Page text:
A. Preiser, Heck, and Wilkinson

Plaintiff's complaint is frivolous and fails to state a claim because it challenges his confinement in prison. When, as here, "a state prisoner is challenging the very fact or duration of his physical imprisonment, and the relief he seeks is a determination that he is entitled to immediate release or a speedier release from that imprisonment, his sole federal remedy is a writ of habeas corpus." Preiser v. Rodriguez, 411 U.S. 475, 500 (1973). Thus, Plaintiff's challenge to his imprisonment is "cognizable only in federal habeas corpus, with its attendant requirement of exhaustion of state remedies." Id. at 499 n.14. Furthermore,

to recover damages for allegedly unconstitutional conviction or imprisonment, or for other harm caused by actions whose unlawfulness would render a conviction or sentence invalid, a § 1983 plaintiff must prove that the conviction or sentence has been reversed on direct appeal, expunged by executive order, declared invalid by a state tribunal authorized to make such determination, or called into question by a federal court's issuance of a writ of habeas corpus, 28 U.S.C. § 2254. A claim for damages bearing that relationship to a conviction or sentence that has not been so invalidated is not cognizable under 1983.

Heck v. Humphrey, 512 U.S. 477, 486-87 (1994) (footnote omitted) (emphasis in original). Heck and progeny,

taken together, indicate that a state prisoner's § 1983 action is barred (absent prior invalidation) - no matter the relief sought (damages or equitable relief), no matter the target of the prisoner's suit (state conduct leading to conviction or internal prison proceedings) - " if success in that action would necessarily demonstrate the invalidity of confinement or its duration.

Wilkinson v. Dotson, 544 U.S. 74, 81-82 (2005) (emphasis in original).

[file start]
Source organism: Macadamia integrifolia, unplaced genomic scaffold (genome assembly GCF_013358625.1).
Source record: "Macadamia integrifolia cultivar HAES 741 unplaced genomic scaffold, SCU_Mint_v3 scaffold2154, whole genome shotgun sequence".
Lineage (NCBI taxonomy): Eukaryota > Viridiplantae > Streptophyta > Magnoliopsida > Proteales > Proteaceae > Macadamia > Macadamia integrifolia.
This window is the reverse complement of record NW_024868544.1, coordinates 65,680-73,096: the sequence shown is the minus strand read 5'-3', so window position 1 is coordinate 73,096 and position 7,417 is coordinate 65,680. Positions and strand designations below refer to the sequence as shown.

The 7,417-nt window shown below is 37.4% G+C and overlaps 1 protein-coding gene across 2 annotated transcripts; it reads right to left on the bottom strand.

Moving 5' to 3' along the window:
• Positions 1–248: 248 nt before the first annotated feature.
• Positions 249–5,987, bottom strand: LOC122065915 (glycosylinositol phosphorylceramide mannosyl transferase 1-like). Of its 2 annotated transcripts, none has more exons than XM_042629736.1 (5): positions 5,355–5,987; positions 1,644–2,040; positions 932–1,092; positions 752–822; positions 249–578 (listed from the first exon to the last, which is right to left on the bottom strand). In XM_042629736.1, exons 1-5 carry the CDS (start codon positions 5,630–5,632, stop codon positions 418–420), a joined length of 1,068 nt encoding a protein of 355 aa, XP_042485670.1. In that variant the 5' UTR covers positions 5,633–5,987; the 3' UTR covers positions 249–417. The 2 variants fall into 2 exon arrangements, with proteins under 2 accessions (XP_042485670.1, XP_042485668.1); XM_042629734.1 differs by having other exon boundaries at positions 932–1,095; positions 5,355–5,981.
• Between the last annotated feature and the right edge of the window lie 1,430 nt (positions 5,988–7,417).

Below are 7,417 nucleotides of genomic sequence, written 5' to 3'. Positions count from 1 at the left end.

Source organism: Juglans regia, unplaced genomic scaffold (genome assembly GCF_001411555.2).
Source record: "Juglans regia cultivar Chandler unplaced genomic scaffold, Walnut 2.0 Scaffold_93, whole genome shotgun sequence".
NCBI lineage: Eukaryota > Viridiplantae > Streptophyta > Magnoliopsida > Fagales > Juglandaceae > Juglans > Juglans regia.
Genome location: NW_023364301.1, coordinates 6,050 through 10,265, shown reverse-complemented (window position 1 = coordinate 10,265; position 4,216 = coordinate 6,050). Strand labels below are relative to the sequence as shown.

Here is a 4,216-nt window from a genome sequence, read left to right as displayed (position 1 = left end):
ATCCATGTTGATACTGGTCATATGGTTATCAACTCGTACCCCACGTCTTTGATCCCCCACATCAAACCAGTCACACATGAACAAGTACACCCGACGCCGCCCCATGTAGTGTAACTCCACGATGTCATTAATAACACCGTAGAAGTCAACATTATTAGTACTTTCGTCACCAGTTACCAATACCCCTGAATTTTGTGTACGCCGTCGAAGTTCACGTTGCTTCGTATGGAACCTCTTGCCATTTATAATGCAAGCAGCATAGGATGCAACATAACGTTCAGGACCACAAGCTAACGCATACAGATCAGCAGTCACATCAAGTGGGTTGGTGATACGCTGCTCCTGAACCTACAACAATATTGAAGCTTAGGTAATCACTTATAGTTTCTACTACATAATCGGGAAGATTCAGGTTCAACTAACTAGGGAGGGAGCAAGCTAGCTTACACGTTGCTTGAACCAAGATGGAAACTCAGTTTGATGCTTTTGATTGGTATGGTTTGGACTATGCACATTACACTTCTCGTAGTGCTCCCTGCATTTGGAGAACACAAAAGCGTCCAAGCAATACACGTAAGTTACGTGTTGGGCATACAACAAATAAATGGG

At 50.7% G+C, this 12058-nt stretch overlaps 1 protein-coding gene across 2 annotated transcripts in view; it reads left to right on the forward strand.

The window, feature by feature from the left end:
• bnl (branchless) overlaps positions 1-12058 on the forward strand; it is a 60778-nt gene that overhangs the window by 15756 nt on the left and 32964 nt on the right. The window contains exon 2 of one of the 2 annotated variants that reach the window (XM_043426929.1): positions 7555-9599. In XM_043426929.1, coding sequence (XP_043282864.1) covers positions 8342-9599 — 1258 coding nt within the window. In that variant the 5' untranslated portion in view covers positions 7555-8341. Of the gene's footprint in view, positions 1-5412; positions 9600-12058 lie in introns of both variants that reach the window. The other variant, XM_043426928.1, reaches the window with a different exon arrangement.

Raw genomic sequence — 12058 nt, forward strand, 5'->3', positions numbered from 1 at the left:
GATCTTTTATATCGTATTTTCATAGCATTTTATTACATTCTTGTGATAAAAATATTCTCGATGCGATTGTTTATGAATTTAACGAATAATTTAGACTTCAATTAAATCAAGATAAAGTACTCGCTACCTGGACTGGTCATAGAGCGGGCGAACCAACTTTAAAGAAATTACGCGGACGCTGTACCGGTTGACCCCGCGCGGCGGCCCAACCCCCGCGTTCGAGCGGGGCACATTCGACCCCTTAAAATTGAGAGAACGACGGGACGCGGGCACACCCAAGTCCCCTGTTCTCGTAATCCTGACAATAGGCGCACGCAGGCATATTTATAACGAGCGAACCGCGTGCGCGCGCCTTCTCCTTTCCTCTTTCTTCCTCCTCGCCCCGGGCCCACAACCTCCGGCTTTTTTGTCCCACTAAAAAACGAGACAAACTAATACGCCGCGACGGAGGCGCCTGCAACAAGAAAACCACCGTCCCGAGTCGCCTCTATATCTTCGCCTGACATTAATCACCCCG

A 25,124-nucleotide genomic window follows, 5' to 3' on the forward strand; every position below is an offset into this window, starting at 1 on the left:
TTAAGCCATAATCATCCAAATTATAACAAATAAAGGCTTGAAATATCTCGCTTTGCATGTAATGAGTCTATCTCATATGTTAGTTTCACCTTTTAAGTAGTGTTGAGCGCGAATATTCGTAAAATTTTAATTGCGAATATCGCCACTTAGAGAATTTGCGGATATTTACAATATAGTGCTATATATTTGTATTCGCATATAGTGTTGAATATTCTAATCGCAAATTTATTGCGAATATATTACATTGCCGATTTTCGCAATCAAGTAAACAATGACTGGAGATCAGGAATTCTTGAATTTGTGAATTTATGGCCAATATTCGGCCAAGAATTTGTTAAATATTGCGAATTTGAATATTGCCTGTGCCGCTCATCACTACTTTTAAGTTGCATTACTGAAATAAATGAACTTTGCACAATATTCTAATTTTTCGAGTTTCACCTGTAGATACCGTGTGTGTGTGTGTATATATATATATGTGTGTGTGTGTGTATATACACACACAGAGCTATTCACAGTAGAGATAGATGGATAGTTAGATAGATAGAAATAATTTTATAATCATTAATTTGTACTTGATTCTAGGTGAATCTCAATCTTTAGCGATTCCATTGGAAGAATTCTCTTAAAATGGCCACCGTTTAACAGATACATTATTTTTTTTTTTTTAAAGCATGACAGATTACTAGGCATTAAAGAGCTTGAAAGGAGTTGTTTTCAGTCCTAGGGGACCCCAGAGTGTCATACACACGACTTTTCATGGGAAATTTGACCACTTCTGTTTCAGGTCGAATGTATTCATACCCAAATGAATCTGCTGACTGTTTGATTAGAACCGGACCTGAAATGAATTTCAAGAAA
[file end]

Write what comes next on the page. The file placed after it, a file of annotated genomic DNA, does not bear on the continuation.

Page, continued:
Success in this action would necessarily demonstrate the invalidity of Plaintiff's continued imprisonment. Therefore, he is barred from challenging his imprisonment in this civil rights action.

B. Immunity

The complaint is subject to dismissal for an additional reason: prosecutors enjoy absolute immunity from liability under § 1983 for conduct "intimately associated with the judicial phase of the criminal process." Burns v. Reed, 500 U.S. 478, 486 (1991) (quoting Imbler v. Pachtman, 424 U.S. 409, 430 (1976)). "Absolute immunity applies to the adversarial acts of prosecutors during post-conviction proceedings, including... parole proceedings, where the prosecutor is personally involved in the subsequent proceedings and continues his role as an advocate." Spurlock v. Thompson, 330 F.3d 791, 799 (6th Cir. 2003).

Defendant was personally involved in Plaintiff's parole proceeding and was acting as an advocate for the people of the State of Michigan when he appealed the Parole Board's grant of parole and sought a stay of the Parole Board's decision. Therefore, he enjoys absolute immunity for his role in opposing Plaintiff's release on parole.

Although Plaintiff also seeks to hold Defendant liable for defaming him and for asking a complaining witness to provide false information about Plaintiff during the criminal prosecution against Plaintiff, prosecutorial immunity extends to the knowing use of false testimony at trial. Koubriti v. Convertino, 593 F.3d 459, 467 (6th Cir. 2010). Prosecutors also have absolute immunity from suits for defamation. Id.


For the reasons given above, Plaintiff's allegations lack an arguable basis in law and fail to state a plausible claim for which relief may be granted. Accordingly,

IT IS ORDERED that the complaints (Dkt. #1 and Dkt. #7) are summarily dismissed pursuant to 28 U.S.C. §§ 1915(e)(2)(B) and 1915A(b).

IT IS FURTHER ORDERED that an appeal from this order would be frivolous and could not be taken in good faith. 28 U.S.C. § 1915(a)(3); Coppedge v. United States, 369 U.S. 438, 445 (1962).